Ryanair has criticised the Irish government’s reluctance to allow quarantine-free travel to the country from the UK amid concerns about a likely more-transmissible variant of Covid-19 first identified in India.

In a strongly worded statement, the low-cost carrier alleges that the government’s caution regarding the variant “amounts to a bogus excuse, when all the evidence confirms that the Covid vaccines are effective against [it]”.

Boeing 737

Source: Dux Croatorum/Shutterstock.com

Dublin-based Ryanair is unhappy with its home country’s government

Ryanair highlights the mismatch between UK citizens being allowed to drive across the Northern Ireland border with no restrictions, when arrivals from other parts of the UK by aircraft and sea are required to quarantine.

It also suggests “the Indian variant is as prevalent in Northern Ireland as it is in the UK”.

Ryanair describes the variant as a “scariant”, despite many scientists suggesting that the spread of a more transmissible variant of the disease could overwhelm health services, particularly when vaccination programmes are incomplete.

The carrier calls for the Irish government to drop the quarantine requirement from 1 June.

Ryanair’s concerns stem from Ireland-UK travel being a big pre-crisis market for the operator. Cirium schedules data shows it operated 3,998 flights between the two countries in May 2019, compared with just 140 operating in May this year.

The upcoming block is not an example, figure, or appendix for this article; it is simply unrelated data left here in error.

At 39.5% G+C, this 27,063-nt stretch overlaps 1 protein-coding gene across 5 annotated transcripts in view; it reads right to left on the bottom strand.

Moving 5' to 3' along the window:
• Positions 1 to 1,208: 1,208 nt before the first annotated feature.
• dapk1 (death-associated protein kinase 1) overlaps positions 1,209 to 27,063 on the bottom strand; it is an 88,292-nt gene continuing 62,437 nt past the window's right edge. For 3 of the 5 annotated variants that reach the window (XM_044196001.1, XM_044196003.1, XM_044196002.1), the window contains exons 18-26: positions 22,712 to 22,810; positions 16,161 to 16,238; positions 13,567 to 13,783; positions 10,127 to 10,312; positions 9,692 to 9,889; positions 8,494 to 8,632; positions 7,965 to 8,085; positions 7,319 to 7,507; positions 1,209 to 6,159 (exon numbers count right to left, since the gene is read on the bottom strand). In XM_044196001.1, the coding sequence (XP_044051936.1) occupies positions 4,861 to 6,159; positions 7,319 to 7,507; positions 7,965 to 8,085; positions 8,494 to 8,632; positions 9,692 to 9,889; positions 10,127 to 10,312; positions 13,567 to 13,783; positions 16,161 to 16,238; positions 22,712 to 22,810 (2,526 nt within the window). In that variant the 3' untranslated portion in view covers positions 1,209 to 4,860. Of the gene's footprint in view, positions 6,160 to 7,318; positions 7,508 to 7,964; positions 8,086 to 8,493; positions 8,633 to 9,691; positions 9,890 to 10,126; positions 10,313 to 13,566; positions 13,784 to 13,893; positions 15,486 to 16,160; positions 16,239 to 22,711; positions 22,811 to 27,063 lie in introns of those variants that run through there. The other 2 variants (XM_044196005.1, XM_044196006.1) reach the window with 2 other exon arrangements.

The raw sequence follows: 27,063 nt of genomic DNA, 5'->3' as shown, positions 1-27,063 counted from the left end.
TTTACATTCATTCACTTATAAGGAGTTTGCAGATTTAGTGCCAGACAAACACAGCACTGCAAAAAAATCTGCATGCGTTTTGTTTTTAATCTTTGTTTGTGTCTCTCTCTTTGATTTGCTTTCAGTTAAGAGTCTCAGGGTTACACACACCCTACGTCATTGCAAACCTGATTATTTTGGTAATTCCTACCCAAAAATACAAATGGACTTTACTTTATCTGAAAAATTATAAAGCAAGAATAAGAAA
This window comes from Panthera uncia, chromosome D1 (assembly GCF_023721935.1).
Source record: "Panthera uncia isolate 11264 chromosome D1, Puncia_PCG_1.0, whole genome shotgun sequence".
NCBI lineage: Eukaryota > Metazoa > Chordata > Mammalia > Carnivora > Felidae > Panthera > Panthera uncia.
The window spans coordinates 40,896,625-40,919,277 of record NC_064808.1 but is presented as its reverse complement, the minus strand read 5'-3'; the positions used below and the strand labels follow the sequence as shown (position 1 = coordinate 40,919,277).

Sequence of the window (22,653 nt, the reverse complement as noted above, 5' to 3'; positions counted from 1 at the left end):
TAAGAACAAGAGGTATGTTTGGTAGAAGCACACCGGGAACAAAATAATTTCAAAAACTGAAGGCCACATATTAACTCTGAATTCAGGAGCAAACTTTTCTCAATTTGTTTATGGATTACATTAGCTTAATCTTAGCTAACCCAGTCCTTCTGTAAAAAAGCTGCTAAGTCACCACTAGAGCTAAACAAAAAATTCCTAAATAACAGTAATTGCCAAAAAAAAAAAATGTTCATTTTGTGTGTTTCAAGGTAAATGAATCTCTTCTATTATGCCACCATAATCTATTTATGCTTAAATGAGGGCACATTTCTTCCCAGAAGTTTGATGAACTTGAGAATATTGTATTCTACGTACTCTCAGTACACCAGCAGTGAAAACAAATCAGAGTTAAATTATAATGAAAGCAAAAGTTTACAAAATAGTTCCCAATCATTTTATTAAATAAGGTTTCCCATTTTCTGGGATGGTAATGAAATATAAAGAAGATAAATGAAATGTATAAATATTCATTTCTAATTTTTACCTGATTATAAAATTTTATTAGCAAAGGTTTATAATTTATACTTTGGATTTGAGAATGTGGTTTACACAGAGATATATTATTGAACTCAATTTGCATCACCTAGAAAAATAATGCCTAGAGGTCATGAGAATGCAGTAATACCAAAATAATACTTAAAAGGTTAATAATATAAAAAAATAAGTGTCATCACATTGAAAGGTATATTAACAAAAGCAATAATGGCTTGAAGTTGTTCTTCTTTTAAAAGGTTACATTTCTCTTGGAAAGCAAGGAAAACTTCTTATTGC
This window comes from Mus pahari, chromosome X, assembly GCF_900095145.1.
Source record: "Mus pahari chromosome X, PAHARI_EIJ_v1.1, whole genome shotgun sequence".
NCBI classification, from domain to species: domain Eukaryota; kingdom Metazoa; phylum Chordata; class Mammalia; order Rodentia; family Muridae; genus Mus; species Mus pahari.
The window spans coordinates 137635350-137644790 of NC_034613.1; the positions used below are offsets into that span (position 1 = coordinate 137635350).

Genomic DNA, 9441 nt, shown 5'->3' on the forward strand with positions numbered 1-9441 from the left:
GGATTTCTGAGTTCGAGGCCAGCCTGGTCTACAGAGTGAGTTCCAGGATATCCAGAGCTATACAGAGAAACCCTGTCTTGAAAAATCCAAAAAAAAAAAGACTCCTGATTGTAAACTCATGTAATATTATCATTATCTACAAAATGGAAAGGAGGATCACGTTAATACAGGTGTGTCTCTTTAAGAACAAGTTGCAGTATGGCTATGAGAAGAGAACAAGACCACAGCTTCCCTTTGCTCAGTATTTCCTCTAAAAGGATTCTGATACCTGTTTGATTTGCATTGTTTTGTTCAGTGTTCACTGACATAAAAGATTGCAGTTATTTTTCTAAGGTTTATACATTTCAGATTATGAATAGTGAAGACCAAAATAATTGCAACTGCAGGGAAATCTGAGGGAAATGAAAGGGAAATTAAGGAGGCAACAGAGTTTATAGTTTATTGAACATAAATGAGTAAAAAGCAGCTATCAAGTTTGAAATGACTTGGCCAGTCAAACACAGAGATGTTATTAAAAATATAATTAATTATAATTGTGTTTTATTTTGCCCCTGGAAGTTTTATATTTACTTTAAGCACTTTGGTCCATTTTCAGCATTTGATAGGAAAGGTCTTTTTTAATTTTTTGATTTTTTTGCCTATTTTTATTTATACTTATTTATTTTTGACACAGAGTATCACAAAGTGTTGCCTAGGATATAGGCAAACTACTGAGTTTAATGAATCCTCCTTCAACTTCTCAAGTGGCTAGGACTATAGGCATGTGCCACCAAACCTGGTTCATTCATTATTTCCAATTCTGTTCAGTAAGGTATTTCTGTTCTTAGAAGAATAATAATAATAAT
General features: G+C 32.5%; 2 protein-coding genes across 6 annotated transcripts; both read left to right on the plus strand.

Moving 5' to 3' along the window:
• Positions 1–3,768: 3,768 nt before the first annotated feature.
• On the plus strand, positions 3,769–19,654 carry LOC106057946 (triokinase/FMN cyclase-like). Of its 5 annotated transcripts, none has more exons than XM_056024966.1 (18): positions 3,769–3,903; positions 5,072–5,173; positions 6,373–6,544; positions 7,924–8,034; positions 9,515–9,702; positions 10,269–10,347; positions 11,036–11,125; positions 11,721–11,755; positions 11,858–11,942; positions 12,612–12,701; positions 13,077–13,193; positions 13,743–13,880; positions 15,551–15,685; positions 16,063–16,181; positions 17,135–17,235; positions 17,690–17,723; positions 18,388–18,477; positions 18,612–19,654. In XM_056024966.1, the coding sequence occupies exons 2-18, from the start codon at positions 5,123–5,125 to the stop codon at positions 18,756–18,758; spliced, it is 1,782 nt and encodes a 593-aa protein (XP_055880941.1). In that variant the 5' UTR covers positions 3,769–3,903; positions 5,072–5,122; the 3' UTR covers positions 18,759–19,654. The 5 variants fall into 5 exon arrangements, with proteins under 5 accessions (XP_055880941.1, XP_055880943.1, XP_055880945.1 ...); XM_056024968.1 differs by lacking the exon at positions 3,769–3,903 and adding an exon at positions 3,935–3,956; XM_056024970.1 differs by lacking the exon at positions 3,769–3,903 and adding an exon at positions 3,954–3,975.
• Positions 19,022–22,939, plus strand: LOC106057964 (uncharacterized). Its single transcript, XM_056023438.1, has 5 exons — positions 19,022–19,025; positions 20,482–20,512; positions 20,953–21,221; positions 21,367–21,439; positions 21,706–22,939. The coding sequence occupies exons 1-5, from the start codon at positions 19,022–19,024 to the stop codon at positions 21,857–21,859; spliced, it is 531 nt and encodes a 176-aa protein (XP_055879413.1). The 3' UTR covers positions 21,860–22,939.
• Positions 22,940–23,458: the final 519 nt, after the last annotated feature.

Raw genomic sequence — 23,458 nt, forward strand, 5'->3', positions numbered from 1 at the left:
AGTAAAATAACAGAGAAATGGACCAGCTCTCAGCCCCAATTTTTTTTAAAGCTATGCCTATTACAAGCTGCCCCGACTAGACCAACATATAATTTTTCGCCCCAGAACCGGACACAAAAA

The UK-Ireland Common Travel Area usually allows for restriction-free travel between the two countries and, as Ryanair notes, quarantine is not a requirement for travel between Ireland and Northern Ireland.

Under current rules, however, travellers from England, Scotland and Wales to Ireland are subject to the latter’s strict 14-day home quarantine rules on arrival, while travel in the other direction is restriction-free.

The Belfast Telegraph reported today that the Irish government would be keeping that quarantine requirement in place for the time being, following advice from the National Public Health Emergency Team.

Separately, the Irish government has suggested that it will adopt the European Union’s “digital green certificates” at some point in July, which could lead to a significant return of international travel to and from the country.